New Report Reveals Why Food Shoppers Love Store Brand Products

There's no doubt that grocery shopping changed when the COVID-19 pandemic upended supply chains, kept workers at home, and sent buyers online for grocery delivery or pickup. As with most aspects of daily life, buyers adjusted and adapted. But are those changes permanent? While nobody knows for sure, a recent report from the Food Industry Association (FMI) gives a glimpse at one defining aspect of consumer-purchase habits.

The association's 2022 Power of Private Brands report, released on June 21, 2022, reveals how shoppers viewed and purchased private-label food items pre-pandemic compared to now. A considerable change occurred over a roughly two-year period, with food shoppers embracing store brands like never before — and it's not just price considerations fueling the shift. Doug Baker, Vice President of Industry Relations for FMI, states in the release that shoppers involved in the study pinpointed four reasons, on average, for selecting private-brand food products over name brands.

More than just money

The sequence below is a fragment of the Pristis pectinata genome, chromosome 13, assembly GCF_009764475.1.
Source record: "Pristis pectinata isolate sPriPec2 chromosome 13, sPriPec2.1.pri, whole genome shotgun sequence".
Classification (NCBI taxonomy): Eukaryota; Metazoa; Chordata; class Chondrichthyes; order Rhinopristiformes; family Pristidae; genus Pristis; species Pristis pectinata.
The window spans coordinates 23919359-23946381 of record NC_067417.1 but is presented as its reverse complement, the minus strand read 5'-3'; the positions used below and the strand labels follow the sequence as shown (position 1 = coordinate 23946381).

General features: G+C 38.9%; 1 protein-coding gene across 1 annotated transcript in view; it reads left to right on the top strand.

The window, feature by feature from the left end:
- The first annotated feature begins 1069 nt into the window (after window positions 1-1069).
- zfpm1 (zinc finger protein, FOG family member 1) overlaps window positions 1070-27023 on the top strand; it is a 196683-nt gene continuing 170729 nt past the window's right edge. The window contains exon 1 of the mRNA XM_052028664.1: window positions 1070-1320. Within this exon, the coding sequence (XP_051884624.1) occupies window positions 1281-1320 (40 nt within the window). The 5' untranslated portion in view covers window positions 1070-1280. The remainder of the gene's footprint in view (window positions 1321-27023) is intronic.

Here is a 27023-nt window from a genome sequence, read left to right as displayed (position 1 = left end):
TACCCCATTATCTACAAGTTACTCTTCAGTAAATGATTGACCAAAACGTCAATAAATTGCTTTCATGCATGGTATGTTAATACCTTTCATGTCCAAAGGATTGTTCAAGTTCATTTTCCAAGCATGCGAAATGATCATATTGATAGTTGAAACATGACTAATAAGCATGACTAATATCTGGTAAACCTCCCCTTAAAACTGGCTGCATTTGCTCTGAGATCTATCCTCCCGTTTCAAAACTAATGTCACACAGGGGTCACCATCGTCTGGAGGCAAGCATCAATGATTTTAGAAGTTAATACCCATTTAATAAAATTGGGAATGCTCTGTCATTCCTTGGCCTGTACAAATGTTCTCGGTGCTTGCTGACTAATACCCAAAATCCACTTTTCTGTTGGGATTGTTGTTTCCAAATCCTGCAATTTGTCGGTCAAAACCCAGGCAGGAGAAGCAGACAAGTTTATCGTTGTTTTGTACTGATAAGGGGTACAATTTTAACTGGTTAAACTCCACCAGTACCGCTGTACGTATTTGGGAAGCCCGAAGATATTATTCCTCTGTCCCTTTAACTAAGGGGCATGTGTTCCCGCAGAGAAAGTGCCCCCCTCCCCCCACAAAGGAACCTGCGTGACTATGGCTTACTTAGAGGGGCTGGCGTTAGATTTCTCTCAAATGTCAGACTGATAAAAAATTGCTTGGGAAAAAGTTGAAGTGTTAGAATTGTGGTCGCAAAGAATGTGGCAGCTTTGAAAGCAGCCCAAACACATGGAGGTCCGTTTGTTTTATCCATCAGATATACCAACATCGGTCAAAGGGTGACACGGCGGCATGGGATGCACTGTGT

With the global food price index averaging all-time high levels in March 2022, according to Statista, food inflation inevitably influences food choices. Coupled with the Consumer Price Index (CPI) forecasting continued price increases between 3% and 4% for 2022, the cost savings for store-branded food items start to look pretty good. According to the Power of Private Brands 2022 report, a whopping 40% of consumers purchased more private brands after the pandemic hit, and about 75% of them plan to keep doing so. Of those private-label buyers, 55% choose those brands because they cost less, and 63% recognize them as having good value.

But there's more to the story. A high percentage of shoppers in the study identify more nuanced reasons for continuing to purchase private brands, notes Baker. When questioned on 14 different product attributes, four rose to the forefront: taste, quality, sustainability, and positive effects to health. Almost half of buyers in the study chose quality and taste as reasons for buying store brands, while 20% identified health benefits, and 19% cited sustainability factors or environmental impacts.

It's important to note that trends like these have happened before. Business Insider points out that name-brand to private-label shifting occurred during the economic upheaval of the 2008 recession, and similar patterns are recurring in 2022. Whether consumers who newly discover private-label food items stick to those choices this time is yet to be seen.